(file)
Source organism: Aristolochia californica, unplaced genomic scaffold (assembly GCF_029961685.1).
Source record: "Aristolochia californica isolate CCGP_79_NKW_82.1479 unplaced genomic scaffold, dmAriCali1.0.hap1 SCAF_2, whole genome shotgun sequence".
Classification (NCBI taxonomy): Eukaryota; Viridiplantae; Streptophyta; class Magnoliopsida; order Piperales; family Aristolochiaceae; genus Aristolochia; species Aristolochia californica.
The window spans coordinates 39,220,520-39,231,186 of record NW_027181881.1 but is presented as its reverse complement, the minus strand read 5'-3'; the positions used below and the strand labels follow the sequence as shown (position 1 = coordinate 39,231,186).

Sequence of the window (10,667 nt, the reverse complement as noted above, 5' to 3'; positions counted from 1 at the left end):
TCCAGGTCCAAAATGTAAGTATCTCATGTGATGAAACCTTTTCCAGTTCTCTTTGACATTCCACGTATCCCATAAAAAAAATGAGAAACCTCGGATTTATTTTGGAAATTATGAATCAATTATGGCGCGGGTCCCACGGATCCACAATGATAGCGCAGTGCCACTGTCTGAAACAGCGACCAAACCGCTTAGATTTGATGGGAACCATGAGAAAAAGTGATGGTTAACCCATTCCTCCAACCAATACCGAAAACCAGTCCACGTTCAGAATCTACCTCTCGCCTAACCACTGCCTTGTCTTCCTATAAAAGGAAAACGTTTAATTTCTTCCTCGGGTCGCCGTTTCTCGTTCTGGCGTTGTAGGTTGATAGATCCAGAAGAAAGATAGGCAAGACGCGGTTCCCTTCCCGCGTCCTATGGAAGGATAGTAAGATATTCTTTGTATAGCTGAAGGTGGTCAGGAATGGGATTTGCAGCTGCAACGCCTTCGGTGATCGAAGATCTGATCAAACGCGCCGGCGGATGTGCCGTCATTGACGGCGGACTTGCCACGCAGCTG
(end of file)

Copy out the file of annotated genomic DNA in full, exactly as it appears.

Source organism: Aristolochia californica, unplaced genomic scaffold (assembly GCF_029961685.1).
Source record: "Aristolochia californica isolate CCGP_79_NKW_82.1479 unplaced genomic scaffold, dmAriCali1.0.hap1 SCAF_2, whole genome shotgun sequence".
Classification (NCBI taxonomy): Eukaryota; Viridiplantae; Streptophyta; class Magnoliopsida; order Piperales; family Aristolochiaceae; genus Aristolochia; species Aristolochia californica.
The window spans coordinates 39,220,520-39,231,186 of record NW_027181881.1 but is presented as its reverse complement, the minus strand read 5'-3'; the positions used below and the strand labels follow the sequence as shown (position 1 = coordinate 39,231,186).

Sequence of the window (10,667 nt, the reverse complement as noted above, 5' to 3'; positions counted from 1 at the left end):
TCCAGGTCCAAAATGTAAGTATCTCATGTGATGAAACCTTTTCCAGTTCTCTTTGACATTCCACGTATCCCATAAAAAAAATGAGAAACCTCGGATTTATTTTGGAAATTATGAATCAATTATGGCGCGGGTCCCACGGATCCACAATGATAGCGCAGTGCCACTGTCTGAAACAGCGACCAAACCGCTTAGATTTGATGGGAACCATGAGAAAAAGTGATGGTTAACCCATTCCTCCAACCAATACCGAAAACCAGTCCACGTTCAGAATCTACCTCTCGCCTAACCACTGCCTTGTCTTCCTATAAAAGGAAAACGTTTAATTTCTTCCTCGGGTCGCCGTTTCTCGTTCTGGCGTTGTAGGTTGATAGATCCAGAAGAAAGATAGGCAAGACGCGGTTCCCTTCCCGCGTCCTATGGAAGGATAGTAAGATATTCTTTGTATAGCTGAAGGTGGTCAGGAATGGGATTTGCAGCTGCAACGCCTTCGGTGATCGAAGATCTGATCAAACGCGCCGGCGGATGTGCCGTCATTGACGGCGGACTTGCCACGCAGCTG